September 20, 2005
September 19, 2005
Jonathan G. Katz, Secretary
Securities and Exchange Commission
100 F Street, N.E.
Washington, D.C. 20549-9303
Re: File No. SR-NYSE-2005-43, Public Arbitrator Definition
Dear Mr. Katz:
I am an attorney in St. Louis, Missouri who represents public investors before the NASD and other regulatory organizations. I often have had to try to explain to my clients why the NASD Arbitration Rules specify that at least one of the three arbitrators must be someone affiliated with the securities industry. In my experience, this requirement creates an perception of bias and unfairness with public investors. It is akin to participating in a jury trial when 4 of the 12 jurors have an acknowledged affiliation with the opposing party. What rationale for the presence of an industry arbitrator could possibly offset the obvious perception of bias and unfairness resulting from such a rule?
It is not my intent to question the integrity of any individual industry arbitrator, but rather to state that in my experience, the presence of an industry arbitrator creates a perception of unfairness with those public investors who participate in the arbitration process. Many have told me they feel the deck is stacked against them in that they contractually have no choice but arbitration if they want to pursue their claims and they have no choice but to accept the presence of an industry arbitrator once they do arbitrate their claims. It is not an unreasonable request that there be a fair and impartial forum for investor disputes to be heard and resolved.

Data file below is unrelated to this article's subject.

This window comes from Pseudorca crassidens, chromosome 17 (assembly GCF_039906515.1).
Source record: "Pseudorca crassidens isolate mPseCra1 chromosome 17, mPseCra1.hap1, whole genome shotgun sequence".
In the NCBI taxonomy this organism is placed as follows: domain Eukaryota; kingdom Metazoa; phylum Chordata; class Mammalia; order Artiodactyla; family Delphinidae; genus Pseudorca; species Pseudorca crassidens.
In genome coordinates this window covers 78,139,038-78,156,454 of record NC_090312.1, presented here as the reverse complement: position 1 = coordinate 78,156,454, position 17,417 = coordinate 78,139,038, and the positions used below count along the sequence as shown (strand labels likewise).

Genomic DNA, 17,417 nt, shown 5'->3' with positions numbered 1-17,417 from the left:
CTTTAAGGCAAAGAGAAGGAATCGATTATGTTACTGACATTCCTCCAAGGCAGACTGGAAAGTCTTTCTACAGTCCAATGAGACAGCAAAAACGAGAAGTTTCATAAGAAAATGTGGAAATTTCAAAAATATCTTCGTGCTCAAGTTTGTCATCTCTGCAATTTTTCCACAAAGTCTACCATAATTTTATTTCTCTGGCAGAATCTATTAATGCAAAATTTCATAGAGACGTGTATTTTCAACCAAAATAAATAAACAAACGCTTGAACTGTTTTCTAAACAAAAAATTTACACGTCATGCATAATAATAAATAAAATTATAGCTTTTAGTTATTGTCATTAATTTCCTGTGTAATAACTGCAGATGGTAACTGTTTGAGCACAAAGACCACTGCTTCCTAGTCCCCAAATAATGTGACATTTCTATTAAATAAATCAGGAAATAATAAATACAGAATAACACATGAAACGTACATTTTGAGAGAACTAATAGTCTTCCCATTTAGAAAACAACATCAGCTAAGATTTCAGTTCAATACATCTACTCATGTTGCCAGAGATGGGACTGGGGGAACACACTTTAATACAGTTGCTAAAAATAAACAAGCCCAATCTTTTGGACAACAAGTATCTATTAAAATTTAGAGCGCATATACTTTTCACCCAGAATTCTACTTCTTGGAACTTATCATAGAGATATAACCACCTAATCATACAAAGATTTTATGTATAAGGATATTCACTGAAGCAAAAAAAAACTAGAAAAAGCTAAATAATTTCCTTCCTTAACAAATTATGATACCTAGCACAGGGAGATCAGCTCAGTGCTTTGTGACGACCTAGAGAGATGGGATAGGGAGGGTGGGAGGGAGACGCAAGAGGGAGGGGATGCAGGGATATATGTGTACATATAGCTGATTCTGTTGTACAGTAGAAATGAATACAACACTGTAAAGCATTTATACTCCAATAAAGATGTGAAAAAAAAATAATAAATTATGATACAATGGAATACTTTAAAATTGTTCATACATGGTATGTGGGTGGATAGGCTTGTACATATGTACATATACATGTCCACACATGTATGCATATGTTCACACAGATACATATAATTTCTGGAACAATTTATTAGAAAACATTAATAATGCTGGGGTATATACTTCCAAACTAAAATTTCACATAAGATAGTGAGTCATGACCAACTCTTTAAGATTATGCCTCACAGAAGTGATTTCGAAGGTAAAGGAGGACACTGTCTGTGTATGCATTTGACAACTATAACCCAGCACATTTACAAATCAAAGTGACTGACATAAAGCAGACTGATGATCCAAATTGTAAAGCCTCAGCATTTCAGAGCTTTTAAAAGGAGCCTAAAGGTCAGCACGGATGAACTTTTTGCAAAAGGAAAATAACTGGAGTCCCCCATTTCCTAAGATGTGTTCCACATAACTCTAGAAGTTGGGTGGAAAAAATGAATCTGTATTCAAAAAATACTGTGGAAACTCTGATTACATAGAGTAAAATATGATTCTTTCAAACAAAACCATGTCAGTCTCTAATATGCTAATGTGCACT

The purpose of an regulatory agency such as the SEC is to protect public investors and to seek to maintain a level playing field for all market participants such that the public will have confidence in the securities markets. The elimination of industry arbitrator requirement would be a meaningful and obvious way to advance the noble mission of the SEC.
William B. Langenbacher, Esq.
130 S. Bemiston Ave., #210
Clayton, MO 63105
314 721-1823 - fax